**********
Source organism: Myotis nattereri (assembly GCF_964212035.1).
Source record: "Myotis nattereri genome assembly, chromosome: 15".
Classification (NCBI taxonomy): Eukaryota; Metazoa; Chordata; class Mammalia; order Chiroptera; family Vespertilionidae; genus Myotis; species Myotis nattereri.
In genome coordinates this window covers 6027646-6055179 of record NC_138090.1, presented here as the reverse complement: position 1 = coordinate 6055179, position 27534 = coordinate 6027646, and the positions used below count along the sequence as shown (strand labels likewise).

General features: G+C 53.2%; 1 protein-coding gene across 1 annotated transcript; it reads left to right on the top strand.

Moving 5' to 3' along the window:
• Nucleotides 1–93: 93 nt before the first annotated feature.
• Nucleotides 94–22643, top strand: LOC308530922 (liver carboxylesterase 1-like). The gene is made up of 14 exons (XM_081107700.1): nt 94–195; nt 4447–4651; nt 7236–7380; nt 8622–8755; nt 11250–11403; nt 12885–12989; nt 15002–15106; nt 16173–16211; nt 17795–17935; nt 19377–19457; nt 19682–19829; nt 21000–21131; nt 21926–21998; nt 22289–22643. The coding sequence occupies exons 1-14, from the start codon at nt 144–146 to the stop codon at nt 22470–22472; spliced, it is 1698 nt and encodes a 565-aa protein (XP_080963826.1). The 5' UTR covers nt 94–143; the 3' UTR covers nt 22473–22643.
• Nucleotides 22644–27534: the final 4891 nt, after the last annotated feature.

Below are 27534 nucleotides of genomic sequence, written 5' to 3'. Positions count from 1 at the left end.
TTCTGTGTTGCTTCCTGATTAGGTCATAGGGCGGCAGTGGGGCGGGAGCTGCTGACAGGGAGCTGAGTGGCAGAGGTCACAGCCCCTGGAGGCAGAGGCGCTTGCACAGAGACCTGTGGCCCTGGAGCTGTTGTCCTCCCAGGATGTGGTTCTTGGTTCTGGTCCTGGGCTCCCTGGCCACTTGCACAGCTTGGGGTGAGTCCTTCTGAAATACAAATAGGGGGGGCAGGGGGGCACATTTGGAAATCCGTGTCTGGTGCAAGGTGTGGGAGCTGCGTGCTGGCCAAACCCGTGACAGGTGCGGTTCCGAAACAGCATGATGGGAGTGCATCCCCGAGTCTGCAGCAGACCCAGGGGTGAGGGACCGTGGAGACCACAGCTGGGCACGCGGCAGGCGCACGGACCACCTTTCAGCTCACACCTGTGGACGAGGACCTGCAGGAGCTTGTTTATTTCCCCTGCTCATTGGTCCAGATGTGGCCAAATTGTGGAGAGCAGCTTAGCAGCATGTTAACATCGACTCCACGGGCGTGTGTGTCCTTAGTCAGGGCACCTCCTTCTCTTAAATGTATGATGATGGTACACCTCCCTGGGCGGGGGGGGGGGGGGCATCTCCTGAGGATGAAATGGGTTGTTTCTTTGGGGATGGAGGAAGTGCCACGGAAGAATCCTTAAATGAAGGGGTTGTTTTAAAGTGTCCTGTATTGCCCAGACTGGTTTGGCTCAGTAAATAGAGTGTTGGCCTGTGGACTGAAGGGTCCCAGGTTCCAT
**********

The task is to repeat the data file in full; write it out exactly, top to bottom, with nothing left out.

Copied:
Source organism: Myotis nattereri (assembly GCF_964212035.1).
Source record: "Myotis nattereri genome assembly, chromosome: 15".
Classification (NCBI taxonomy): Eukaryota; Metazoa; Chordata; class Mammalia; order Chiroptera; family Vespertilionidae; genus Myotis; species Myotis nattereri.
In genome coordinates this window covers 6027646-6055179 of record NC_138090.1, presented here as the reverse complement: position 1 = coordinate 6055179, position 27534 = coordinate 6027646, and the positions used below count along the sequence as shown (strand labels likewise).

General features: G+C 53.2%; 1 protein-coding gene across 1 annotated transcript; it reads left to right on the top strand.

Moving 5' to 3' along the window:
• Nucleotides 1–93: 93 nt before the first annotated feature.
• Nucleotides 94–22643, top strand: LOC308530922 (liver carboxylesterase 1-like). The gene is made up of 14 exons (XM_081107700.1): nt 94–195; nt 4447–4651; nt 7236–7380; nt 8622–8755; nt 11250–11403; nt 12885–12989; nt 15002–15106; nt 16173–16211; nt 17795–17935; nt 19377–19457; nt 19682–19829; nt 21000–21131; nt 21926–21998; nt 22289–22643. The coding sequence occupies exons 1-14, from the start codon at nt 144–146 to the stop codon at nt 22470–22472; spliced, it is 1698 nt and encodes a 565-aa protein (XP_080963826.1). The 5' UTR covers nt 94–143; the 3' UTR covers nt 22473–22643.
• Nucleotides 22644–27534: the final 4891 nt, after the last annotated feature.

Below are 27534 nucleotides of genomic sequence, written 5' to 3'. Positions count from 1 at the left end.
TTCTGTGTTGCTTCCTGATTAGGTCATAGGGCGGCAGTGGGGCGGGAGCTGCTGACAGGGAGCTGAGTGGCAGAGGTCACAGCCCCTGGAGGCAGAGGCGCTTGCACAGAGACCTGTGGCCCTGGAGCTGTTGTCCTCCCAGGATGTGGTTCTTGGTTCTGGTCCTGGGCTCCCTGGCCACTTGCACAGCTTGGGGTGAGTCCTTCTGAAATACAAATAGGGGGGGCAGGGGGGCACATTTGGAAATCCGTGTCTGGTGCAAGGTGTGGGAGCTGCGTGCTGGCCAAACCCGTGACAGGTGCGGTTCCGAAACAGCATGATGGGAGTGCATCCCCGAGTCTGCAGCAGACCCAGGGGTGAGGGACCGTGGAGACCACAGCTGGGCACGCGGCAGGCGCACGGACCACCTTTCAGCTCACACCTGTGGACGAGGACCTGCAGGAGCTTGTTTATTTCCCCTGCTCATTGGTCCAGATGTGGCCAAATTGTGGAGAGCAGCTTAGCAGCATGTTAACATCGACTCCACGGGCGTGTGTGTCCTTAGTCAGGGCACCTCCTTCTCTTAAATGTATGATGATGGTACACCTCCCTGGGCGGGGGGGGGGGGGGCATCTCCTGAGGATGAAATGGGTTGTTTCTTTGGGGATGGAGGAAGTGCCACGGAAGAATCCTTAAATGAAGGGGTTGTTTTAAAGTGTCCTGTATTGCCCAGACTGGTTTGGCTCAGTAAATAGAGTGTTGGCCTGTGGACTGAAGGGTCCCAGGTTCCAT